Walmart has now joined Amazon in offering a half-price membership for people receiving government assistance.
The retailer announced last week the launch of Walmart+ Assist — a half-price ($6.47/monthly or $49/annually compared to $98 annually) offering of its Walmart+ membership for participants in SNAP, WIC, Medicaid and other qualifying government assistance programs.
To make Walmart+ more enticing, the retailer announced Tuesday the new option for its subscription members to book getaways through WalmartPlusTravel.com, which is powered by Expedia Group, and earn Walmart Cash, including 5% cashback on hotels, vacation rentals, car rentals and activities bookings; 2% cashback on all flights; and a blended rate of Walmart Cash on vacation packages.
Benefits under Walmart+ include free shipping and grocery delivery, gas discounts and video streaming with Paramount+ and Pluto TV and the scan-and-go shopping feature. Walmart allows members to pause their Walmart+ membership one month at a time at the end of their current billing cycle.
With over 3,500 supercenters and more than 360 discount stores stateside, Walmart can leverage its large brick-and-mortar presence in the U.S. with its e-commerce benefits under its membership, using its stores as centers for online order fulfillment.
Amazon has a similar version of Prime called Prime Access, which is available for $6.99/month instead of $14.99/month. Prime Access allows members to share certain benefits with other adults in their household.
Both Prime Access and Walmart+ Assist offer the same benefits as the full-priced versions.
Walmart’s offering comes on the heels of Amazon last fall unveiling a hub called Amazon Access for discounts, affordability programs and other features such as Prime Access, which the retailer had newly renamed.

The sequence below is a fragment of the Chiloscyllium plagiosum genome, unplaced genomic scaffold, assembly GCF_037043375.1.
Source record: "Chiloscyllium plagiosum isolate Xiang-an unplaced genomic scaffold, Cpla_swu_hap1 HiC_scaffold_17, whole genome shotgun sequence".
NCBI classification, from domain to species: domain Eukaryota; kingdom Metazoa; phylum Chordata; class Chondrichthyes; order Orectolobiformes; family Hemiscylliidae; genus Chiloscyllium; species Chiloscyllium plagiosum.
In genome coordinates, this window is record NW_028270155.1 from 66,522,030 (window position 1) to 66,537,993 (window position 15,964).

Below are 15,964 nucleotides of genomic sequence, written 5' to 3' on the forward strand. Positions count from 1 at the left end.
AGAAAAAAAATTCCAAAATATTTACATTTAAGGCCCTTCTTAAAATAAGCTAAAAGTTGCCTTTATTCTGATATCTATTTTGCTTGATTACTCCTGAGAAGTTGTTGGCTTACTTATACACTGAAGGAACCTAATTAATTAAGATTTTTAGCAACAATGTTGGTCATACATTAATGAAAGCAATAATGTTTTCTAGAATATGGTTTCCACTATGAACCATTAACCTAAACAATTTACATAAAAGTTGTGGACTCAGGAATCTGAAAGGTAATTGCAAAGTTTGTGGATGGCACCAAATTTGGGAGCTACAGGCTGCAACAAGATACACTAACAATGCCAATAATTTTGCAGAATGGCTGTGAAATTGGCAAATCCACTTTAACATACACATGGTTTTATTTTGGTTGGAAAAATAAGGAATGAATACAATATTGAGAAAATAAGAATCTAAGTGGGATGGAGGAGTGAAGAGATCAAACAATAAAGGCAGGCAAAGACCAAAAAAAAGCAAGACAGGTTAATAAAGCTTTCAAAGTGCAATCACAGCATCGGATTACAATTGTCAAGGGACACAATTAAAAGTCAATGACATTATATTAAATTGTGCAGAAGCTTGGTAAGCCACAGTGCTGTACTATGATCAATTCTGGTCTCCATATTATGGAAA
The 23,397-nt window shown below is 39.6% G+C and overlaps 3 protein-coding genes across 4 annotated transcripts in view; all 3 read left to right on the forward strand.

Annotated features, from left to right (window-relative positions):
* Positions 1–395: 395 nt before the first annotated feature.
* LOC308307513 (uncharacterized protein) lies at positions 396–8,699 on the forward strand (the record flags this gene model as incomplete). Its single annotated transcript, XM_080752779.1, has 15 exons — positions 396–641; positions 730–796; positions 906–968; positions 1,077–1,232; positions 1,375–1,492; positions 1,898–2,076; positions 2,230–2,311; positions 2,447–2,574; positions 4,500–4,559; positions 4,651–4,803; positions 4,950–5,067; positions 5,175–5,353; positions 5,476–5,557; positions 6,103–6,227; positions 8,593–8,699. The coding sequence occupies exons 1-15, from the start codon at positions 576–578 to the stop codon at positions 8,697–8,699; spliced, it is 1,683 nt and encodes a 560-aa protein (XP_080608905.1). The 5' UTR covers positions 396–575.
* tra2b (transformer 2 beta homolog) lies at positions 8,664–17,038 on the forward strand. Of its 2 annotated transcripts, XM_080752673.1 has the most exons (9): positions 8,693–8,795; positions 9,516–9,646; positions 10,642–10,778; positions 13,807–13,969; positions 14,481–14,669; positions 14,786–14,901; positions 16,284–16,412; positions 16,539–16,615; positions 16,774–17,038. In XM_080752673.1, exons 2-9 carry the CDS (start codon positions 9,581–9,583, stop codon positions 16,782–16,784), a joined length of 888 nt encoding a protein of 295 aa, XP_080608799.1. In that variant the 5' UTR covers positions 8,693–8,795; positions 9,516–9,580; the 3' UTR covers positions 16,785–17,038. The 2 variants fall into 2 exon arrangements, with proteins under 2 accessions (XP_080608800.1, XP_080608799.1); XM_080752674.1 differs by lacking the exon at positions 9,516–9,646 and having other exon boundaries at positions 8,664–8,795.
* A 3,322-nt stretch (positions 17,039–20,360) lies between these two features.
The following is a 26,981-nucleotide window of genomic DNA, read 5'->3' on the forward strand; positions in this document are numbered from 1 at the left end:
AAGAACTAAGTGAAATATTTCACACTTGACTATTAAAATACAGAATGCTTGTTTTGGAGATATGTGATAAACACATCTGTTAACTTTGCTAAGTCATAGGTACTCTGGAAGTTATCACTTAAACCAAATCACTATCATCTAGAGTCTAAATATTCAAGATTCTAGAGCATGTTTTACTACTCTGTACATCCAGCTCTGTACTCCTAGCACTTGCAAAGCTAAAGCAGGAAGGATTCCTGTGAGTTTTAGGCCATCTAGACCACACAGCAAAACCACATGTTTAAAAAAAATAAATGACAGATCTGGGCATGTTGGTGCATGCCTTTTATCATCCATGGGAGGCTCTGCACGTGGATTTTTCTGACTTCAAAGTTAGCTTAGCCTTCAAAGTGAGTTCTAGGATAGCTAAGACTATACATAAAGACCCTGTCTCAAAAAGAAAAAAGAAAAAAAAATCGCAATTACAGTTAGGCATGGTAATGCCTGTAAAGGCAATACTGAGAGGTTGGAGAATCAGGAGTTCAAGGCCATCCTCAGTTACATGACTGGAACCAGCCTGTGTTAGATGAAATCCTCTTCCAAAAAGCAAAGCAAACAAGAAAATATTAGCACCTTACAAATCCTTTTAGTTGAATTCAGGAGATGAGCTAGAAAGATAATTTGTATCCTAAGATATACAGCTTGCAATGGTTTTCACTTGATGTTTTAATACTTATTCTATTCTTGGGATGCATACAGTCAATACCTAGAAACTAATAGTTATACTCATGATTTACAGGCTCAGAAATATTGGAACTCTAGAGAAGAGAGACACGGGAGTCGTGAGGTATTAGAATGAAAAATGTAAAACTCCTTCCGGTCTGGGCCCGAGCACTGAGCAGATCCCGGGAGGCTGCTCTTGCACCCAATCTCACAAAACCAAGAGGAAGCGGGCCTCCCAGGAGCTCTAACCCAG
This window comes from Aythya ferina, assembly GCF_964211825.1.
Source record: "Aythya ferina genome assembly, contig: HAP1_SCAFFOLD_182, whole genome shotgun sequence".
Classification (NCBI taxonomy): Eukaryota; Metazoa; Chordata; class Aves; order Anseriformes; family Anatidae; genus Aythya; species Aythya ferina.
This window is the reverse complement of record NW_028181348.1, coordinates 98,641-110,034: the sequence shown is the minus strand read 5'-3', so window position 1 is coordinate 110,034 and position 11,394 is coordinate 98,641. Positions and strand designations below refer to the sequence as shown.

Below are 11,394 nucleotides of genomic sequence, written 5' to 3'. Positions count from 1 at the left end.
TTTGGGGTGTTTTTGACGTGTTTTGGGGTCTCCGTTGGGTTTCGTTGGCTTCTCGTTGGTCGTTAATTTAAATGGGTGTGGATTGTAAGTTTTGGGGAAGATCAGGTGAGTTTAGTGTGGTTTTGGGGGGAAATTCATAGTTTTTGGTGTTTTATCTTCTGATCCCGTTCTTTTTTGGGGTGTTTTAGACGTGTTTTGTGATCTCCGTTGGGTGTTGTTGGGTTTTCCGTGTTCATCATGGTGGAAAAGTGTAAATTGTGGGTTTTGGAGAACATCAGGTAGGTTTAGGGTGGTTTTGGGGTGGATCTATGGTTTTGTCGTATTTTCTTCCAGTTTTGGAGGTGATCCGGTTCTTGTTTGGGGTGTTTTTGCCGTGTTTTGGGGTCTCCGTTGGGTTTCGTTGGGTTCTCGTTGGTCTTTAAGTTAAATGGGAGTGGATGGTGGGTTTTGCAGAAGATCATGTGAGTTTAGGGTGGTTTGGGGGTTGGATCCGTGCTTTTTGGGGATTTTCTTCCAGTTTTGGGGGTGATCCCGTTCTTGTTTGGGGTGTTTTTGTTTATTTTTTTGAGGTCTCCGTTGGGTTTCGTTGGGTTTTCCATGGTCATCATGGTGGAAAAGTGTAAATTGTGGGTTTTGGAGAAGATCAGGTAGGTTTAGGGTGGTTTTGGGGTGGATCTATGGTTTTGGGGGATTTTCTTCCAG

With inflationary pressures and the ending of a temporary boost to SNAP benefits squeezing SNAP shoppers’ budgets, Walmart’s new discounted offering appears to be a move to capture impacted budget-conscious consumers.
Walmart has remained tight-lipped about sharing its number of Walmart+ members. As of October 2022, Walmart had an estimated 59 million Walmart+ subscribers, while Prime had an estimated 182 million individual subscribers — roughly 23% and 70% shares, respectively, of U.S. consumers, according to Pymnts.
The discounted memberships are a way to increase the number of members while tapping further into SNAP consumer spending, Neil Saunders, managing director of retail for GlobalData, wrote in an email.
“Both Walmart and Amazon want to cast their nets widely and include as many people as possible in their membership programs. Even at a discounted rate, this raises revenue directly,” Saunder said.
SNAP is worth around $90 billion a year to food retailers, meaning Walmart and Amazon both want to maximize their appeal to SNAP consumers, Saunders said.
Walmart captures over a quarter (25.5%) of SNAP-eligible shoppers’ grocery dollars annually, putting it ahead of Kroger (in second place), Albertsons (fourth place) and Amazon (14th place) in the past year, according to consumer data insight company Numerator. Nearly 97% of SNAP shoppers purchased groceries at Walmart in the past year, spending an average of $2,290, while 46.3% shopped at Amazon, spending an average of $236, per Numerator.
For some SNAP participants, Saunders said that these discounted memberships are appealing because of the savings on things like delivery or, in the case of Walmart, on gas and provide video streaming.
“For those living in areas where grocery provision is sparse, having free delivery for online orders can be a real benefit and help with food security – especially because Walmart in particular has a very comprehensive food offer,” Saunders said. “However, a lot of people on benefits don’t use online for their groceries and some will see membership of programs, even at a discounted rate, as unnecessary or unaffordable.”
While Prime is more comprehensive, Walmart+ could be more appealing to people receiving government assistance, Saunders said, because Walmart’s program is more focused “on securing value for money and getting bang for their buck in terms of groceries.”
“For Amazon, there will be a small [membership] boost but, in relative terms, it is not that significant because they already have such high penetration in terms of Prime membership,” Saunders said. “The gains could be more significant for Walmart as its program is smaller and the chain is already a destination for those looking to save money on food. There is probably a greater affinity between those on benefits and Walmart.”